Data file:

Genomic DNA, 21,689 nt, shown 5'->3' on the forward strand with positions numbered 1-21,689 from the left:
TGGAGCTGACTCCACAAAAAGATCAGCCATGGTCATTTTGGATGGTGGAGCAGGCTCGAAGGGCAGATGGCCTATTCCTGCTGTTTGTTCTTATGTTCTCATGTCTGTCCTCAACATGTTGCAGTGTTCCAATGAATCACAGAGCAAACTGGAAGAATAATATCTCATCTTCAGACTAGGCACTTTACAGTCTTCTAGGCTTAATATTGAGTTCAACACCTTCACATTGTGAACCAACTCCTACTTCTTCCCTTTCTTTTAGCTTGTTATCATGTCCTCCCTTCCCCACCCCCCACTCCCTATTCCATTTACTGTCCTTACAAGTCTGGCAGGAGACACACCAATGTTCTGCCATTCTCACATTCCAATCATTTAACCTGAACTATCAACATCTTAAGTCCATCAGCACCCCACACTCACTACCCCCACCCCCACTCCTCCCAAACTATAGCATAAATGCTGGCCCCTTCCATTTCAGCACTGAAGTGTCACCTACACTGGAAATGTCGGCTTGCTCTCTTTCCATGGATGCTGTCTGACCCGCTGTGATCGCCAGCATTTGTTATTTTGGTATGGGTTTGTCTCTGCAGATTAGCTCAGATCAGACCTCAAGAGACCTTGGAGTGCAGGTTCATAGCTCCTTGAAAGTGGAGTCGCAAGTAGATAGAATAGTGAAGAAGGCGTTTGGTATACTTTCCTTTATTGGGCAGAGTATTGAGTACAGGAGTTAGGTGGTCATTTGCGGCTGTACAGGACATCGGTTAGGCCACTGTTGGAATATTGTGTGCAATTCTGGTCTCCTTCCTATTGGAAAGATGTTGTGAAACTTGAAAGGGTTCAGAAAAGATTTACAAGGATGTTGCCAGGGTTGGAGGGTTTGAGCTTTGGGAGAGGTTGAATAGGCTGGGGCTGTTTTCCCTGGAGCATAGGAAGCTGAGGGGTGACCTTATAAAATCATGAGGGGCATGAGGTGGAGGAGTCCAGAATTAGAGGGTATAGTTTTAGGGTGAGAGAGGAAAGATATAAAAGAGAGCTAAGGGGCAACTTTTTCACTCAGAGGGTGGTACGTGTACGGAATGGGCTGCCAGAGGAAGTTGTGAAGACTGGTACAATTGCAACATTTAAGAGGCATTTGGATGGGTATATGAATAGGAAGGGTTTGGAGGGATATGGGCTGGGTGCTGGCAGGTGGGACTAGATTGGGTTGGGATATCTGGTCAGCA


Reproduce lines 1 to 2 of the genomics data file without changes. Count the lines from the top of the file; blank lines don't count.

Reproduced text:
Genomic DNA, 21,689 nt, shown 5'->3' on the forward strand with positions numbered 1-21,689 from the left:
TGGAGCTGACTCCACAAAAAGATCAGCCATGGTCATTTTGGATGGTGGAGCAGGCTCGAAGGGCAGATGGCCTATTCCTGCTGTTTGTTCTTATGTTCTCATGTCTGTCCTCAACATGTTGCAGTGTTCCAATGAATCACAGAGCAAACTGGAAGAATAATATCTCATCTTCAGACTAGGCACTTTACAGTCTTCTAGGCTTAATATTGAGTTCAACACCTTCACATTGTGAACCAACTCCTACTTCTTCCCTTTCTTTTAGCTTGTTATCATGTCCTCCCTTCCCCACCCCCCACTCCCTATTCCATTTACTGTCCTTACAAGTCTGGCAGGAGACACACCAATGTTCTGCCATTCTCACATTCCAATCATTTAACCTGAACTATCAACATCTTAAGTCCATCAGCACCCCACACTCACTACCCCCACCCCCACTCCTCCCAAACTATAGCATAAATGCTGGCCCCTTCCATTTCAGCACTGAAGTGTCACCTACACTGGAAATGTCGGCTTGCTCTCTTTCCATGGATGCTGTCTGACCCGCTGTGATCGCCAGCATTTGTTATTTTGGTATGGGTTTGTCTCTGCAGATTAGCTCAGATCAGACCTCAAGAGACCTTGGAGTGCAGGTTCATAGCTCCTTGAAAGTGGAGTCGCAAGTAGATAGAATAGTGAAGAAGGCGTTTGGTATACTTTCCTTTATTGGGCAGAGTATTGAGTACAGGAGTTAGGTGGTCATTTGCGGCTGTACAGGACATCGGTTAGGCCACTGTTGGAATATTGTGTGCAATTCTGGTCTCCTTCCTATTGGAAAGATGTTGTGAAACTTGAAAGGGTTCAGAAAAGATTTACAAGGATGTTGCCAGGGTTGGAGGGTTTGAGCTTTGGGAGAGGTTGAATAGGCTGGGGCTGTTTTCCCTGGAGCATAGGAAGCTGAGGGGTGACCTTATAAAATCATGAGGGGCATGAGGTGGAGGAGTCCAGAATTAGAGGGTATAGTTTTAGGGTGAGAGAGGAAAGATATAAAAGAGAGCTAAGGGGCAACTTTTTCACTCAGAGGGTGGTACGTGTACGGAATGGGCTGCCAGAGGAAGTTGTGAAGACTGGTACAATTGCAACATTTAAGAGGCATTTGGATGGGTATATGAATAGGAAGGGTTTGGAGGGATATGGGCTGGGTGCTGGCAGGTGGGACTAGATTGGGTTGGGATATCTGGTCAGCA